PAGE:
Exercising can be daunting for some people, especially if you are not in shape. Do the exercises you enjoy the most. I love running, so I do a lot of running. You may enjoy tennis or soccer, so you should do that. Do a minimum of 30 minutes of intense physical activity at least four times a week. It will not entirely eliminate your stress, but when you feel better about yourself, you think clearer about overcoming your struggles. 

3. Quality Sleep – Sleep is vital for your mental health. Without proper sleep, it can lead to inappropriate behaviors, lack of focus, and worsen your decision-making abilities. According to the Sleep Foundaion, a teenager needs 8 – 10 hours of sleep. Don’t use your phone 30 minutes before going to sleep because it can prevent you from falling asleep and don’t use your phone 30 minutes of waking up because something you see can trigger negative emotions. 

It can be a struggle to get enough sleep when trying to meet the demands of school, work, extracurricular activities, and your family. It is essential to go to bed at the same time and wake up at the same time. Have a night and morning routine. A proper routine and schedule will help you with a good night’s rest, leading to more alertness.

4. Create meaning in your life – Viktor E. Frankl, who is a Holocaust survivor, is the author of the book Man’s Search For Meaning. He mentions in the book, those who know their why can bear almost any how. In the concentration camps, Viktor was providing free therapy and convincing people not to commit suicide. After the camps got liberated, he discovered his wife and parents were killed in the concentration camps. He could have let the stress kill him, but he pursued writing many books and became the founder of a logotherapy concept.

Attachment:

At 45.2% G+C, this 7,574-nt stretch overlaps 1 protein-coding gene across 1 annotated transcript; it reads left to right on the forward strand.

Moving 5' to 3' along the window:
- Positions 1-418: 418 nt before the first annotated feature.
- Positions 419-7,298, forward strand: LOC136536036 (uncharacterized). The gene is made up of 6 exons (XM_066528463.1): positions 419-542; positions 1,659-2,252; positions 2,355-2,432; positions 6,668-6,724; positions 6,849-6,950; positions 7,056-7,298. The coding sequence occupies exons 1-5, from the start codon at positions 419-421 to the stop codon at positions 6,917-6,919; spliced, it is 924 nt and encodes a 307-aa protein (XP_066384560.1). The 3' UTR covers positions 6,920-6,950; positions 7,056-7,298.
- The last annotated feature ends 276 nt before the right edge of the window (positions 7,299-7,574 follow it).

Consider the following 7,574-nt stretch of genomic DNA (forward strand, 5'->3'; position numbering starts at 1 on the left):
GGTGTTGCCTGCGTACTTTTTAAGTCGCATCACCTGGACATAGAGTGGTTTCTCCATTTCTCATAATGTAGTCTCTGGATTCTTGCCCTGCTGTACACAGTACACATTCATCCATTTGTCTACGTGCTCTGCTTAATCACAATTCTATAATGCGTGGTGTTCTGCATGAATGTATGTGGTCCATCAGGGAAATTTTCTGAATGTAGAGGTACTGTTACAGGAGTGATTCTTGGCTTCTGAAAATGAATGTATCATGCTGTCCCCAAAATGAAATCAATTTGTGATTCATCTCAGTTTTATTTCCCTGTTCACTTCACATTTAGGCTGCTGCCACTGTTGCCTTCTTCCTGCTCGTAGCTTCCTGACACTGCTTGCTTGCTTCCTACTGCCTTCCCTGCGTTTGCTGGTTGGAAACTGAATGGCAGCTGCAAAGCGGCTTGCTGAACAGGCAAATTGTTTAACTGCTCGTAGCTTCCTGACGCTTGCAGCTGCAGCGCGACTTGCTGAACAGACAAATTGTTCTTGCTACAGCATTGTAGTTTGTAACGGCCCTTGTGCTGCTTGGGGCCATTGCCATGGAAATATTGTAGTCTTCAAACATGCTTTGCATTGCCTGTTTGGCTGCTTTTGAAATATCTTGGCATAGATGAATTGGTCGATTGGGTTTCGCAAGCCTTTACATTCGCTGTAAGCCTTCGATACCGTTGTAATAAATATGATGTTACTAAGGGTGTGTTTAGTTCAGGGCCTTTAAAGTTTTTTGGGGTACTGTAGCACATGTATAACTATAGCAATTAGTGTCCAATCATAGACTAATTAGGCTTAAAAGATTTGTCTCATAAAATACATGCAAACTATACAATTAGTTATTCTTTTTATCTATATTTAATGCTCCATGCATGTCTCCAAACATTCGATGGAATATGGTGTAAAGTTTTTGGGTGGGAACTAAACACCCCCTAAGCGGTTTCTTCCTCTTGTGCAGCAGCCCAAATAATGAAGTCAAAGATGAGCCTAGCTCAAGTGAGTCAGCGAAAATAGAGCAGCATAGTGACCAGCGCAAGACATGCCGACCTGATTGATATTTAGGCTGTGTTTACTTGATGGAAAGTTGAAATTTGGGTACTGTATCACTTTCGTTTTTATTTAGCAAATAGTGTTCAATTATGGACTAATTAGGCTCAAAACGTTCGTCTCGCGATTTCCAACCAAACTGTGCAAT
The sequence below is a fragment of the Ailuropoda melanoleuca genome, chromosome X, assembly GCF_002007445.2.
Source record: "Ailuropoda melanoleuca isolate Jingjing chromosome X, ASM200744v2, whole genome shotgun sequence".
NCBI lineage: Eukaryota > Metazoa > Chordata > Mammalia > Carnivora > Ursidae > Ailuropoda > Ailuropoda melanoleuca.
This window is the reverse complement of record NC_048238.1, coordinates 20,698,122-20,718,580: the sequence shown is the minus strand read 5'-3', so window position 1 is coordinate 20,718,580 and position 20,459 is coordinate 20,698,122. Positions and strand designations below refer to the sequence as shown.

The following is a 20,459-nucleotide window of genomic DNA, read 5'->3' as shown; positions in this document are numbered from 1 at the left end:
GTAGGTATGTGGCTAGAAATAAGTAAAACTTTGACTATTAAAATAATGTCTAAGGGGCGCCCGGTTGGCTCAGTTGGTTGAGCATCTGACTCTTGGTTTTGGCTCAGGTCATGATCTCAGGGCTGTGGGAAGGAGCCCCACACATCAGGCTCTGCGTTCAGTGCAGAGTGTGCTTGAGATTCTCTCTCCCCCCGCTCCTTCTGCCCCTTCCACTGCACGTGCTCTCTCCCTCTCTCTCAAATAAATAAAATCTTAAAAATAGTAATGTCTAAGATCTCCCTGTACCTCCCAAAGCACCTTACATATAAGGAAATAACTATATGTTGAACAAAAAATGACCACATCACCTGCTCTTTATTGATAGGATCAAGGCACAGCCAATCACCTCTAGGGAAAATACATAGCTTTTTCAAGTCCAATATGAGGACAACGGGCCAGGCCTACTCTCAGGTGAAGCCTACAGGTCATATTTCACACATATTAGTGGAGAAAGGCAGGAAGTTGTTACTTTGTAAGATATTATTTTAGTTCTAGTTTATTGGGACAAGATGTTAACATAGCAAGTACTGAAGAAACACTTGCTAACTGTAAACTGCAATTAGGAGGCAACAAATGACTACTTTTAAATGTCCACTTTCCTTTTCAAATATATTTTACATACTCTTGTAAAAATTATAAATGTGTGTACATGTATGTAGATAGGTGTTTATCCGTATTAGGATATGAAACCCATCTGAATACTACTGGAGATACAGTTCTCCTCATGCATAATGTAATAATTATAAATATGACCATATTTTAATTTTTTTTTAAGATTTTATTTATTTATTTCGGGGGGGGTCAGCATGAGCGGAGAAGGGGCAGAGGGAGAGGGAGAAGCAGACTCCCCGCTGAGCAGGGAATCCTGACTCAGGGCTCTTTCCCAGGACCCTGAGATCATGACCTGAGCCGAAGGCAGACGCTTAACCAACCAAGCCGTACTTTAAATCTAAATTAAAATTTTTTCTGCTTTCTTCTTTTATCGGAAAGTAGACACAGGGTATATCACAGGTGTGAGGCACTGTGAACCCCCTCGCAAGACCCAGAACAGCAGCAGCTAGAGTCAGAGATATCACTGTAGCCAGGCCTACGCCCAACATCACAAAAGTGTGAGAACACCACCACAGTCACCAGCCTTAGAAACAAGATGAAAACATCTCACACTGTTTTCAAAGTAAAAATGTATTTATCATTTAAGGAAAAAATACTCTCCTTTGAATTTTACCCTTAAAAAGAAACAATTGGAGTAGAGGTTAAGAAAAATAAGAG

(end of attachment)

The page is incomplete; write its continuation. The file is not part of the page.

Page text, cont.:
You may not know what you want to do, but you may have a passion. You may like to dance, sing, make people laugh, or give back. You can start a YouTube channel, start a nonprofit, or write a book. Find meaning in whatever you like now, and you will shift your focus from your stress to your purpose.

5. Open up to a loved one or trusted adult – We cannot fight alone in our battles no matter how hard you try. It can be a huge burden to carry. If your house is a safe space to open up then you should open up to your family. If your school provides a counselor then go see a counselor. If your friends are someone you can trust, then tell them about your problems. 

Visit Better Help, which is an affordable online therapy app. Opening up can give you a different perspective on how to deal with your problems, or sometimes, it feels better to vent.

Wrapping up

I gave you five useful tips on how you deal with stress as a teenager. Maybe all five will work, or perhaps one will work. I have noticed that all these five worked for e and I am confident it can work for you.

Don’t try all of these five at once, implement one at a time. Give yourself some time to implement these. Make sure you are consistent for 30 days straight before you rule out any of these.